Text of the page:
Cameroon’s human rights record has deteriorated in recent years. Various NGOs and the United Nations Special Rapporteur on Torture have highlighted extra-judicial executions, protracted detention without trial, torture of detainees and appalling prison conditions.
Paul Biya first became President in 1982 and has remained in power ever since. In April 2008 Cameroon’s parliament passed a controversial amendment to the constitution enabling Biya to run for a further term of office in 2011. Although Commonwealth observers accepted the result, opposition parties alleged widespread fraud.
The government rigidly controls the media and journalists endure considerable restrictions. The latest victim of this tight hold on free expression is author Bertrand Teyou. In a case brought by the state, Teyou was accused of insulting Biya’s wife in his 2010 book La Belle de la république bananière: Chantal Biya, de la rue au palais (‘The Belle of the Banana Republic: Chantal Biya, From the Streets to the Palace’). He was also charged with attempting to organise a public reading from the book.
Teyou was arrested on 3 November 2010. Two weeks later, he was found guilty of ‘insult to character’ and organising an ‘illegal demonstration’, and ordered to pay 2,030,150 Central African CFA francs (£2,760 at the time of writing) in fines and costs. As he was unable to pay the fines, Teyou was returned to prison, where he is currently serving a two-year sentence.
During his trial, Teyou had no recourse to a defence lawyer; he claimed that lawyers were too scared to take up his case. This lack of legal representation meant he was unable to meet the ten-day deadline to appeal his sentence.
The author had reportedly notified the authorities of his intention to hold a reading but was arrested before it could take place. Copies of his book were seized and destroyed. The book has not been officially banned but Teyou says intimidation tactics have been used against sales outlets to prevent them from selling his books.
In an interview from his prison cell, Teyou said:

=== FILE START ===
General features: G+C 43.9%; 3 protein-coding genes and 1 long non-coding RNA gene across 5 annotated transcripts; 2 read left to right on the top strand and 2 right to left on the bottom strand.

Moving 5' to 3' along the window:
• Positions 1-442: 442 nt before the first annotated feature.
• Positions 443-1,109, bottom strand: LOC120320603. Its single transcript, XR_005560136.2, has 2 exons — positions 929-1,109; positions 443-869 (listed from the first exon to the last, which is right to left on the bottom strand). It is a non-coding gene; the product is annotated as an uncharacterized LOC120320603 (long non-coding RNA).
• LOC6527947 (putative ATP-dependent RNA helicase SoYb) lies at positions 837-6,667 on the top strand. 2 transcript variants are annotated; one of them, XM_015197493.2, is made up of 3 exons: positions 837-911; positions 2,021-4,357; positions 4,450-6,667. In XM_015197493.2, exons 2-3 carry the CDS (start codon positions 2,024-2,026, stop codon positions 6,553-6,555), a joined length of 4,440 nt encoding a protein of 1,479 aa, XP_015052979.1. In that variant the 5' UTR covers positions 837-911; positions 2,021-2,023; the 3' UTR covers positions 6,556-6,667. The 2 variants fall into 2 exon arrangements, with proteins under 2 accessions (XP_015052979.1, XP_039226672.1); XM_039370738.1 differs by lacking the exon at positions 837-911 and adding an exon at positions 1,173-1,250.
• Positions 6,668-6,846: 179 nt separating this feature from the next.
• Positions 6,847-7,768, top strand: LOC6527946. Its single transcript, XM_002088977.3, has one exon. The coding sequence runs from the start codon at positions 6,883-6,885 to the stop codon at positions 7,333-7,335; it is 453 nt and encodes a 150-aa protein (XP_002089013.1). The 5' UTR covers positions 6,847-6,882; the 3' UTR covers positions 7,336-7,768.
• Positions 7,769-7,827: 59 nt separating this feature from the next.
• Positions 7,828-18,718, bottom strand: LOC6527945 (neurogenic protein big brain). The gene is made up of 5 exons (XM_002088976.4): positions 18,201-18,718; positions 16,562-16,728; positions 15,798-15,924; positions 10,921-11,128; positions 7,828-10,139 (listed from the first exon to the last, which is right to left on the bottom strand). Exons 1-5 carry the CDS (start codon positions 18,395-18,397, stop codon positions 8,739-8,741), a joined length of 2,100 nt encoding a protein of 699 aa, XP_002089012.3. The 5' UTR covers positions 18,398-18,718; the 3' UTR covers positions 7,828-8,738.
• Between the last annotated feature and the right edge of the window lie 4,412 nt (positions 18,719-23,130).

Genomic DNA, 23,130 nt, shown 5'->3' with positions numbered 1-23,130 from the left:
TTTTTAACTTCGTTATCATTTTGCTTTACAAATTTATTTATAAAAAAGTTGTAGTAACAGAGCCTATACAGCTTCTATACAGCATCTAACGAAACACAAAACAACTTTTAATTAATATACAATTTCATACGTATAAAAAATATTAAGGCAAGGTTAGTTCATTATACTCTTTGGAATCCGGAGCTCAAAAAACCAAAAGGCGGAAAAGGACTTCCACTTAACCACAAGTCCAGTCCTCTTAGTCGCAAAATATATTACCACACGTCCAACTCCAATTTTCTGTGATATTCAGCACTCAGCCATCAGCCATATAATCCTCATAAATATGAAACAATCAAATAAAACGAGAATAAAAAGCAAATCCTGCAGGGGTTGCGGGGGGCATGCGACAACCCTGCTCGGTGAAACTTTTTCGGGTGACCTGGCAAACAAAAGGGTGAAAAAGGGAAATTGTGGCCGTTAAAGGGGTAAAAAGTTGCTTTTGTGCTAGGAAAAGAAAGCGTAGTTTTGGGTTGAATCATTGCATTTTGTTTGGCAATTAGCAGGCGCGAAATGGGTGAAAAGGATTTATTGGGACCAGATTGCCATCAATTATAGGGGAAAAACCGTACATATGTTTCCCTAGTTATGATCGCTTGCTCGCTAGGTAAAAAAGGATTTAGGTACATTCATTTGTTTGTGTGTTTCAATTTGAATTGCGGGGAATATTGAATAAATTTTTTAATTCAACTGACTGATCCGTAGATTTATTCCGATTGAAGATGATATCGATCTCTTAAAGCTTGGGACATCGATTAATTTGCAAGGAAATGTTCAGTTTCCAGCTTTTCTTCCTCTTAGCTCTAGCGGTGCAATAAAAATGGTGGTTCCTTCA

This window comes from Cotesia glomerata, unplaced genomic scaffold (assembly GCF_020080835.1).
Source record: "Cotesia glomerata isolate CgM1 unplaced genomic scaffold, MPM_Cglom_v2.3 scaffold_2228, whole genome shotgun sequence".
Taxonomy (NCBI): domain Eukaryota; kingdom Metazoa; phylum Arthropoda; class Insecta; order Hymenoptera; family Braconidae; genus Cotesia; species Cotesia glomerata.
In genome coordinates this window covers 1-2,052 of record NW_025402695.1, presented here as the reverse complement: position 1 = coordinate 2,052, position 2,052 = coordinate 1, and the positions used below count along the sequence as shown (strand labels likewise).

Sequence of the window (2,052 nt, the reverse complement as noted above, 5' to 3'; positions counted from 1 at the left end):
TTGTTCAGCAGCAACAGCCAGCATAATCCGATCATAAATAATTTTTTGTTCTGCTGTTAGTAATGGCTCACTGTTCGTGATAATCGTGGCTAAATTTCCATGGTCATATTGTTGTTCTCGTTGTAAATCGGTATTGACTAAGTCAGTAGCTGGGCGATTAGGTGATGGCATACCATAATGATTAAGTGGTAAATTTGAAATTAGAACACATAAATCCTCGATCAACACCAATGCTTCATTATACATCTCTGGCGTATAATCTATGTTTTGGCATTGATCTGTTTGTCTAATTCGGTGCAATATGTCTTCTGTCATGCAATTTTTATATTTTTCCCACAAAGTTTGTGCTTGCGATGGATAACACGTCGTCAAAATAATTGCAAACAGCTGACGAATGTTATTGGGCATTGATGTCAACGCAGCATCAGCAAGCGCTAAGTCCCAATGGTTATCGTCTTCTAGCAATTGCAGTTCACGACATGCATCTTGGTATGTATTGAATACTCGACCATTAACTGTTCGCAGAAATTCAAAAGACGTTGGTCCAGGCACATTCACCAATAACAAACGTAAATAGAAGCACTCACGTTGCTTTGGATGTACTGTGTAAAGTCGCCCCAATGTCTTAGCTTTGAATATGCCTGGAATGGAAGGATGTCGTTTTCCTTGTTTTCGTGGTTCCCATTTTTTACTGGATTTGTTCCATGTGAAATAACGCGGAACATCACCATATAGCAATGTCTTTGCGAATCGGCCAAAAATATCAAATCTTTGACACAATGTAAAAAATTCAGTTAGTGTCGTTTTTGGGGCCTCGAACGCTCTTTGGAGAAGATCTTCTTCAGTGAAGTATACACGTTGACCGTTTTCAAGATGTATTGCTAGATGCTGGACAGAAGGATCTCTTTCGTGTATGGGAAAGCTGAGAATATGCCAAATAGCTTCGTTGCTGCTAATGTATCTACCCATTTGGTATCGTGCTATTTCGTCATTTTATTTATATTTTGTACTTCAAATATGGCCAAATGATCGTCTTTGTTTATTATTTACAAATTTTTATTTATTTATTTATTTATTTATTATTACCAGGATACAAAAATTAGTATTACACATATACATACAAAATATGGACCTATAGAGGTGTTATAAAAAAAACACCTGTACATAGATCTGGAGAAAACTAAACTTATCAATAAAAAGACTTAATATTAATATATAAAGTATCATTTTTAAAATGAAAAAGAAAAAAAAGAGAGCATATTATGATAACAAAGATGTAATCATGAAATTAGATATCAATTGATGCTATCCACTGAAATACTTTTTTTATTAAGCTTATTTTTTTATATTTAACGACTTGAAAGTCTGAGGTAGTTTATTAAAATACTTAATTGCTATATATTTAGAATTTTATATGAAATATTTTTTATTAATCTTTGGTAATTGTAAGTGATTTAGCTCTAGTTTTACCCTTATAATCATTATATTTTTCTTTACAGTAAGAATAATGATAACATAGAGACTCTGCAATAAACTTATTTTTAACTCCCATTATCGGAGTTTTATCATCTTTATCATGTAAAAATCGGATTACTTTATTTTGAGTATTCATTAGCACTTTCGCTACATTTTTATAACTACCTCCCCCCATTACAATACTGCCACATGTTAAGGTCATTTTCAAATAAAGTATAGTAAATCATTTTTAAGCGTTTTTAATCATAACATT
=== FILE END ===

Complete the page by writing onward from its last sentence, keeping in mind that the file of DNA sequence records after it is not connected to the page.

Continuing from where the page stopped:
My book is the free expression of a citizen. I hold no grudge against the First Lady but I refuse to live in a country where she has excessive control over the lives of citizens. I cannot stand the fact that our country is rotten and no one seems to be bothered about doing something to turn things around. We are entitled to rise against the injustice that is crippling our country. We cannot let evil go unquestioned. This is the attitude I adopt in my writing. The struggle continues in spite of the travails I am going through right now. Each hurdle reinvigorates me. This system is bad for everyone.
He has written two other books: L’Antécode Biya (‘The Biya Anti-Code’) about the president, for which he has reportedly also been subject to harassment, and Sortir de l’impasse (‘Getting Out of the Dead End’).
In February 2011, Teyou went on hunger strike in protest at his ill-treatment in prison. He is suffering from health problems linked to the poor diet, including severe bleeding from haemorrhoids. Teyou says that he can receive medical treatment at Douala General Hospital only if he can pay for it. He is also charged for a space to sleep in prison. If he can’t pay, he must spend the night in the prison yard.
He’s not alone. The Committee to Protect Journalists (CPJ) reports that on 25 March 2011 Jean-Marie Tchatchouang, editor of the weekly Paroles, was given a six-month suspended prison sentence and a fine of 185,200 CFA francs (£250) for ‘criminal defamation’. The court also ordered Tchatchouang to pay one million CFA francs (£1,358) in damages and suspended his newspaper indefinitely.
The charges were linked to the publication in Paroles of letters from current and former personnel of Douala’s main bus company, Socatur. The letters alleged mismanagement and abusive employment practice by CEO Jean Ernest Ngallè Bibéhé and his wife, the human resources manager.
According to the CPJ, another Cameroon journalist, Raphaël Nkamtchuen, editor of the periodical La Boussole, is also facing a prison sentence for investigating a leaked official document and alleging executive interference in a high-profile corruption investigation.
Readers may like to send appeals protesting the conviction and imprisonment of author Bertrand Teyou in violation of his right to freedom of expression and assembly, guaranteed by the African Charter on Human and Peoples’ Rights and the United Nations International Covenant on Civil and Political Rights, to which Cameroon is party; calling for his immediate and unconditional release; and urging the government to amend the law on defamation and refer cases to civil courts.
Send appeals to:
President Paul Biya
Fax: +237 22 22 08 70
Email: firstname.lastname@example.org or email@example.com
Messages may also be sent via the Presidency’s website: http://www.prc.cm
Update: The last remaining Cuban journalist in prison has been released. Habana Press director, Alberto Santiago Du Bouchet Hernández (LR, August 2010), arrived in Spain on 8 April 2011. Du Bouchet had served almost two years of a three-year sentence.